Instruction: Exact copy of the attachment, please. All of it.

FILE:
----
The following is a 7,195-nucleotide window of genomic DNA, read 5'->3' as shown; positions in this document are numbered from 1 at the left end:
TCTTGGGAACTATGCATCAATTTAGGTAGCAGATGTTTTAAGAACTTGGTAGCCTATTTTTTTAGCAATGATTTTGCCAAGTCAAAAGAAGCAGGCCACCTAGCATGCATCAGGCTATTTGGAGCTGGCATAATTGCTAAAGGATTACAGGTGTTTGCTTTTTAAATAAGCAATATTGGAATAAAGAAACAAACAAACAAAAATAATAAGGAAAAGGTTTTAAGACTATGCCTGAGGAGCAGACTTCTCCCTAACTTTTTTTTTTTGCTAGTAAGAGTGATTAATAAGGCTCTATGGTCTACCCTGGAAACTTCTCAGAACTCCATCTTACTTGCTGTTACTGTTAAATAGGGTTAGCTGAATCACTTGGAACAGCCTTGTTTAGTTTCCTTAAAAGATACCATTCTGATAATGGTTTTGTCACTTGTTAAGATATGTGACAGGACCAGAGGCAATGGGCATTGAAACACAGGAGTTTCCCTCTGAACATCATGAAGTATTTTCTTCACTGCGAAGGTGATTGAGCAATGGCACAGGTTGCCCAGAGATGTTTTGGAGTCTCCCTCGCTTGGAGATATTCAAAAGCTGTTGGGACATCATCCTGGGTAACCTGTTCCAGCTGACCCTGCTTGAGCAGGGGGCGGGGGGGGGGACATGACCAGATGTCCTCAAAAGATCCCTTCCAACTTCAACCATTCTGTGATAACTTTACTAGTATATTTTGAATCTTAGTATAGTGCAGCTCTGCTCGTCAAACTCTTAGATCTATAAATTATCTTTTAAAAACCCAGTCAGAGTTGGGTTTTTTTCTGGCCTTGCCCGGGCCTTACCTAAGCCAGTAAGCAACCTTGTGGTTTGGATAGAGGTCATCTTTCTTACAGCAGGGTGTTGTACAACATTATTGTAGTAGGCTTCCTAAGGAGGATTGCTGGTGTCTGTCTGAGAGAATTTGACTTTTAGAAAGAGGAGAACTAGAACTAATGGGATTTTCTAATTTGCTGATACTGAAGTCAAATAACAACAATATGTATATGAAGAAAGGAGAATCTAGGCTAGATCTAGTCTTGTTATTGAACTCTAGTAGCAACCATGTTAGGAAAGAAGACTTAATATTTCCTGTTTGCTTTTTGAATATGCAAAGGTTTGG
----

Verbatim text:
The following is a 7,195-nucleotide window of genomic DNA, read 5'->3' as shown; positions in this document are numbered from 1 at the left end:
TCTTGGGAACTATGCATCAATTTAGGTAGCAGATGTTTTAAGAACTTGGTAGCCTATTTTTTTAGCAATGATTTTGCCAAGTCAAAAGAAGCAGGCCACCTAGCATGCATCAGGCTATTTGGAGCTGGCATAATTGCTAAAGGATTACAGGTGTTTGCTTTTTAAATAAGCAATATTGGAATAAAGAAACAAACAAACAAAAATAATAAGGAAAAGGTTTTAAGACTATGCCTGAGGAGCAGACTTCTCCCTAACTTTTTTTTTTTGCTAGTAAGAGTGATTAATAAGGCTCTATGGTCTACCCTGGAAACTTCTCAGAACTCCATCTTACTTGCTGTTACTGTTAAATAGGGTTAGCTGAATCACTTGGAACAGCCTTGTTTAGTTTCCTTAAAAGATACCATTCTGATAATGGTTTTGTCACTTGTTAAGATATGTGACAGGACCAGAGGCAATGGGCATTGAAACACAGGAGTTTCCCTCTGAACATCATGAAGTATTTTCTTCACTGCGAAGGTGATTGAGCAATGGCACAGGTTGCCCAGAGATGTTTTGGAGTCTCCCTCGCTTGGAGATATTCAAAAGCTGTTGGGACATCATCCTGGGTAACCTGTTCCAGCTGACCCTGCTTGAGCAGGGGGCGGGGGGGGGGACATGACCAGATGTCCTCAAAAGATCCCTTCCAACTTCAACCATTCTGTGATAACTTTACTAGTATATTTTGAATCTTAGTATAGTGCAGCTCTGCTCGTCAAACTCTTAGATCTATAAATTATCTTTTAAAAACCCAGTCAGAGTTGGGTTTTTTTCTGGCCTTGCCCGGGCCTTACCTAAGCCAGTAAGCAACCTTGTGGTTTGGATAGAGGTCATCTTTCTTACAGCAGGGTGTTGTACAACATTATTGTAGTAGGCTTCCTAAGGAGGATTGCTGGTGTCTGTCTGAGAGAATTTGACTTTTAGAAAGAGGAGAACTAGAACTAATGGGATTTTCTAATTTGCTGATACTGAAGTCAAATAACAACAATATGTATATGAAGAAAGGAGAATCTAGGCTAGATCTAGTCTTGTTATTGAACTCTAGTAGCAACCATGTTAGGAAAGAAGACTTAATATTTCCTGTTTGCTTTTTGAATATGCAAAGGTTTGG